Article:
Washington: U.S. President Joe Biden has announced he will lift travel restrictions imposed on eight African countries on December 31 because of the omicron variant coronavirus.
Biden administration officials repeatedly defended the move as an action to give the US more time to understand the variant and its spread.
“The travel restrictions imposed by that proclamation are no longer necessary to protect the public health,” Biden said in the new proclamation.
The reopened borders include South Africa, Botswana, Zimbabwe, Namibia, Lesotho, Esuatini (formerly Swaziland), Mozambique and Malawi.
The decision to close the borders was made on November 26 “out of prudence” after it became known that a new variant of the coronavirus, omicron, had been detected in South Africa, a White House spokesman had said.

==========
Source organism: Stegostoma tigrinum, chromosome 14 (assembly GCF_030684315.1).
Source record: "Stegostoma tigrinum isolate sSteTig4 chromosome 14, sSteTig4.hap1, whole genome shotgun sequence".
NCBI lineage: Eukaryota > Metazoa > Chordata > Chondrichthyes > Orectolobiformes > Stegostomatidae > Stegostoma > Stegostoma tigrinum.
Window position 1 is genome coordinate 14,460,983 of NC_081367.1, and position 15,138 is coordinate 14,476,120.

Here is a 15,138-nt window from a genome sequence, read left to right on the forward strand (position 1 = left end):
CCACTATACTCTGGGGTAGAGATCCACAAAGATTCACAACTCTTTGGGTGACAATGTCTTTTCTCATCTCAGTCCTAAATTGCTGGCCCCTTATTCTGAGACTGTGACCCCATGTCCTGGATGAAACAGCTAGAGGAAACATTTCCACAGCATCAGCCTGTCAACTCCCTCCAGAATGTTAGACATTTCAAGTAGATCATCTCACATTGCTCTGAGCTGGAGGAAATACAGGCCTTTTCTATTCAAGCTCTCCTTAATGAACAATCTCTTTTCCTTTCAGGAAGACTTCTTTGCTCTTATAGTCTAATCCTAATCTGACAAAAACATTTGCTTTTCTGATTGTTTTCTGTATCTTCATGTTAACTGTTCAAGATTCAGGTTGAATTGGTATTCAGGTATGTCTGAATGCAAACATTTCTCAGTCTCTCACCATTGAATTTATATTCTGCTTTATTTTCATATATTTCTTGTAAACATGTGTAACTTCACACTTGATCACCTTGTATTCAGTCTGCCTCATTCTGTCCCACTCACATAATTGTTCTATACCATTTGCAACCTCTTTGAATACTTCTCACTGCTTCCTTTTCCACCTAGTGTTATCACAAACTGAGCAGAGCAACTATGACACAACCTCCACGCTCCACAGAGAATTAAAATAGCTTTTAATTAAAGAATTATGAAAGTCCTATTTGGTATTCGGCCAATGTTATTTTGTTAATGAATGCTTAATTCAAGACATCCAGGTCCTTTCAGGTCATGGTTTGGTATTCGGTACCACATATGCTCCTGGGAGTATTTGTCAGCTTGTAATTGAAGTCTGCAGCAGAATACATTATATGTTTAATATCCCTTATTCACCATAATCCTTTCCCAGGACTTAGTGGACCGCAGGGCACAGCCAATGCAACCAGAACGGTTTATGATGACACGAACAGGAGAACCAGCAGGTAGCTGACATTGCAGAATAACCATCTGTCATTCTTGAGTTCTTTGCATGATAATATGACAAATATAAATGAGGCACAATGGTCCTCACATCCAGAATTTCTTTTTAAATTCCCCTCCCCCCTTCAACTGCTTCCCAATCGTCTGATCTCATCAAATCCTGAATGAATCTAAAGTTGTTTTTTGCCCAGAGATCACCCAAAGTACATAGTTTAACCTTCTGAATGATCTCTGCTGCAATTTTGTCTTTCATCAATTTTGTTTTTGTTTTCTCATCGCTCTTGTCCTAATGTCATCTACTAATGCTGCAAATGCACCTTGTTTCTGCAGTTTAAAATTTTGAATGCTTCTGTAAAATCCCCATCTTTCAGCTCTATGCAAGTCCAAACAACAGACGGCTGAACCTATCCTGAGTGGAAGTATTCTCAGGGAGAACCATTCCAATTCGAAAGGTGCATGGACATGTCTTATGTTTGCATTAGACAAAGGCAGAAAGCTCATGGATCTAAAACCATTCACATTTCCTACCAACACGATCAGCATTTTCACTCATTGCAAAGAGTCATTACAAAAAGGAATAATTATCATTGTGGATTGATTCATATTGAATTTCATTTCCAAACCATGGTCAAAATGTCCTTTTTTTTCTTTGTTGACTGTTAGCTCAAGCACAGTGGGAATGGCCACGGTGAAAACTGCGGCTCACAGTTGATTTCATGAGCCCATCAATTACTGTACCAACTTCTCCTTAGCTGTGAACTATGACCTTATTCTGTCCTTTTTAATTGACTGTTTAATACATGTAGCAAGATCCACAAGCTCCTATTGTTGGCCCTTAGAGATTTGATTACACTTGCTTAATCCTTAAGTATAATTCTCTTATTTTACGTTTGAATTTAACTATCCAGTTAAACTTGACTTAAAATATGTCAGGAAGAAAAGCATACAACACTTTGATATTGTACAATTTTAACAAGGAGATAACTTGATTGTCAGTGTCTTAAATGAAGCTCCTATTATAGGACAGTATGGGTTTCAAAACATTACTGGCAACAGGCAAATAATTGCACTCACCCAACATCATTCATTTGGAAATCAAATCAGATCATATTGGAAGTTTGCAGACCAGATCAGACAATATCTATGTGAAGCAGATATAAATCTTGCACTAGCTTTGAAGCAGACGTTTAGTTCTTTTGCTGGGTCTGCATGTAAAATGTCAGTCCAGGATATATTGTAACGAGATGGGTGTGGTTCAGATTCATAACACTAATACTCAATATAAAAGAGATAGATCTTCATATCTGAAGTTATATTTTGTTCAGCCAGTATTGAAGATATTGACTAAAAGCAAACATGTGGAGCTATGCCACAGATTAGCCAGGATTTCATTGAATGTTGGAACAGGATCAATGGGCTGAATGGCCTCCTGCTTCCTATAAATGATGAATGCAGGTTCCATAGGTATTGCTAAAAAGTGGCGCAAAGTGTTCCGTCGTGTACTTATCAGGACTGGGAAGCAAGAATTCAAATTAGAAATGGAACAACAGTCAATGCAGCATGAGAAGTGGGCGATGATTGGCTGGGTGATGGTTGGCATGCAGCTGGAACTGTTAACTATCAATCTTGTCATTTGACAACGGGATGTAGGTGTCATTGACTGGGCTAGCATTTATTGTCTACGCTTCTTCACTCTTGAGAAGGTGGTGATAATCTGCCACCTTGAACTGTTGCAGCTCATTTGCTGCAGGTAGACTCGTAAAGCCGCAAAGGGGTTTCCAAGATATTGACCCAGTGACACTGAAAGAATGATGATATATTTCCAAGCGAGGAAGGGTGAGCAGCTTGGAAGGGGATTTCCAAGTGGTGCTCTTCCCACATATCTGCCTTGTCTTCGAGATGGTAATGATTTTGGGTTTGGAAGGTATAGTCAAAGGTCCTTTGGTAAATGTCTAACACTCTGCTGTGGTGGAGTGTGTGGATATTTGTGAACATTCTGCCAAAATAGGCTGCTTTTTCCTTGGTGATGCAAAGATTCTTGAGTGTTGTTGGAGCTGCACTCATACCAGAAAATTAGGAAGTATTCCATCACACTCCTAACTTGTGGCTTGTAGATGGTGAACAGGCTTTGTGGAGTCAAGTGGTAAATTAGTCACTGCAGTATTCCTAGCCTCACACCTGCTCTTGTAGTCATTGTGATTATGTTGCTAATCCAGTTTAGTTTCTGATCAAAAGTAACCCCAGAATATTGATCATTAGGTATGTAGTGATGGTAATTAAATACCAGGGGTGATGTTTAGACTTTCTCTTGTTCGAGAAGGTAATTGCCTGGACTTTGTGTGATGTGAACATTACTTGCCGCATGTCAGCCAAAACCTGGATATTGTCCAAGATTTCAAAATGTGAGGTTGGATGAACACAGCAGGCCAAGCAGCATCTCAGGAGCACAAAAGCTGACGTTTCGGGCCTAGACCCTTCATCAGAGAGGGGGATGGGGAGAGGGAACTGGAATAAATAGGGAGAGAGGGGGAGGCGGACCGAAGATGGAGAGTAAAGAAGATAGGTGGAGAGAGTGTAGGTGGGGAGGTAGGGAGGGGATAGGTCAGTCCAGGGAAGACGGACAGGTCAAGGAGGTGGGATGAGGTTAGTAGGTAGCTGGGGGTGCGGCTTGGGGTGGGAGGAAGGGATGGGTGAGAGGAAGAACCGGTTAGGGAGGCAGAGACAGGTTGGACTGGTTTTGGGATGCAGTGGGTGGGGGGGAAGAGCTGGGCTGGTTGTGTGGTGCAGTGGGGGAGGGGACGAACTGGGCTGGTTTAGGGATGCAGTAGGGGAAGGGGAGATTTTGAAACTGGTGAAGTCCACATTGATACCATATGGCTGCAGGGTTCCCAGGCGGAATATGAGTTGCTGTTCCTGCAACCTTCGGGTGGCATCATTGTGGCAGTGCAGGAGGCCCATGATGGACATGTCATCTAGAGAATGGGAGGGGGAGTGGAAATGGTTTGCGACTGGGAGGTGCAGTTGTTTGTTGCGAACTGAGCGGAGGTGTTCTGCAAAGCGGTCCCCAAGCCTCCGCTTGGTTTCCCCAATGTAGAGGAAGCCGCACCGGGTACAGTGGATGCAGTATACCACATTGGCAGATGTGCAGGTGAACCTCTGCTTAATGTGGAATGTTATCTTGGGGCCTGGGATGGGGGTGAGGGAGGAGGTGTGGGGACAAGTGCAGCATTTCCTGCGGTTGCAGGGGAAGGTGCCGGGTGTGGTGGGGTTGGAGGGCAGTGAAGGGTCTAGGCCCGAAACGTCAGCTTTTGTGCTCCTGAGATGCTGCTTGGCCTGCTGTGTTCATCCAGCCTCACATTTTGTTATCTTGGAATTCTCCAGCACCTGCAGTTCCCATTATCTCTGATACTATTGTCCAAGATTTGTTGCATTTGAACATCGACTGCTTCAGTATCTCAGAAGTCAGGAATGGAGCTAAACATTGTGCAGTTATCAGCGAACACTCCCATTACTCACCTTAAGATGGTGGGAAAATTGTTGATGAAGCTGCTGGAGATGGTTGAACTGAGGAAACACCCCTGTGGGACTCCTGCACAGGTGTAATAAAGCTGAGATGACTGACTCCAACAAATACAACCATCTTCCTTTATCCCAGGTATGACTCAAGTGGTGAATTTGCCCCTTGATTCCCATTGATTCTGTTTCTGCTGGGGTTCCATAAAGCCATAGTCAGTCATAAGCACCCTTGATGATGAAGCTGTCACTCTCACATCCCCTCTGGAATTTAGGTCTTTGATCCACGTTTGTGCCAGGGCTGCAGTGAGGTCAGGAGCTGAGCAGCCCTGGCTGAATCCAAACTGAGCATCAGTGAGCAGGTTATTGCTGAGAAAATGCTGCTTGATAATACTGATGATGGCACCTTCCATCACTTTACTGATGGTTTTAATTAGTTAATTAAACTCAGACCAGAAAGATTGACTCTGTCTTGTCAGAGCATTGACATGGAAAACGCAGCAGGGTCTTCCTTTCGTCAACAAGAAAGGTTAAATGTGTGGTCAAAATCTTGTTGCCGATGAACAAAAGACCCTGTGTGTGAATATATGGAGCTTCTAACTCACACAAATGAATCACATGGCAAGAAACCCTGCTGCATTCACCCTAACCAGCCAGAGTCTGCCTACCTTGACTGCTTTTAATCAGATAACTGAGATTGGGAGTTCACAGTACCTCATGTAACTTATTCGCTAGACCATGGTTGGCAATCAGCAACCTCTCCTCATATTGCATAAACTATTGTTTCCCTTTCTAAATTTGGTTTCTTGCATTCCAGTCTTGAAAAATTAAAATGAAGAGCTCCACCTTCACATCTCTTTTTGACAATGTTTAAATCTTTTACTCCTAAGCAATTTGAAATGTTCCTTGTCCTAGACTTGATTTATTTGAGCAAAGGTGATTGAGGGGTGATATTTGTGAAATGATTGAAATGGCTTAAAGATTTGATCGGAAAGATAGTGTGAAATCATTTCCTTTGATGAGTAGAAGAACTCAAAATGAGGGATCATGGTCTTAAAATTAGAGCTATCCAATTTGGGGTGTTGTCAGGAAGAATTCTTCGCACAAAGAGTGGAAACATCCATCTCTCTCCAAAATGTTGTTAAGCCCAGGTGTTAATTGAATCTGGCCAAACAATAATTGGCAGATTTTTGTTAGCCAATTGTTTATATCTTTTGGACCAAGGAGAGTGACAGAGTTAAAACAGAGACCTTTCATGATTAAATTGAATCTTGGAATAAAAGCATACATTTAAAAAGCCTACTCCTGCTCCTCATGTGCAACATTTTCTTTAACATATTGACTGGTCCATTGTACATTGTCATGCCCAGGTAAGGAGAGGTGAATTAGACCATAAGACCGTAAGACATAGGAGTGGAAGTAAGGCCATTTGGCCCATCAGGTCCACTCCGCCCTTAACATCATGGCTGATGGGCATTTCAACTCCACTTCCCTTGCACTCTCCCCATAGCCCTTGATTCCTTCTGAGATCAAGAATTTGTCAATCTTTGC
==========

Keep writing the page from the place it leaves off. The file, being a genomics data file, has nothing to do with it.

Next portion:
Biden noted that scientists have determined that people vaccinated against Covid-19 “are protected against severe disease and hospitalization from the Omicron variant.” It also said that the variant is now in over 100 countries and is “prevalent” in the US, where cases have been rising for weeks.
The omicron variant set off alarm bells for many governments. South Africa is the country where this variant was registered for the first time, on November 22. Since then, the world has again been shaken by the threat of new infection waves.
The U.S. President ordered the restrictions in late November on the advice of his public health officials, cutting off most travel from South Africa, Botswana, Zimbabwe, Namibia, Lesotho, Eswatini, Mozambique and Malawi.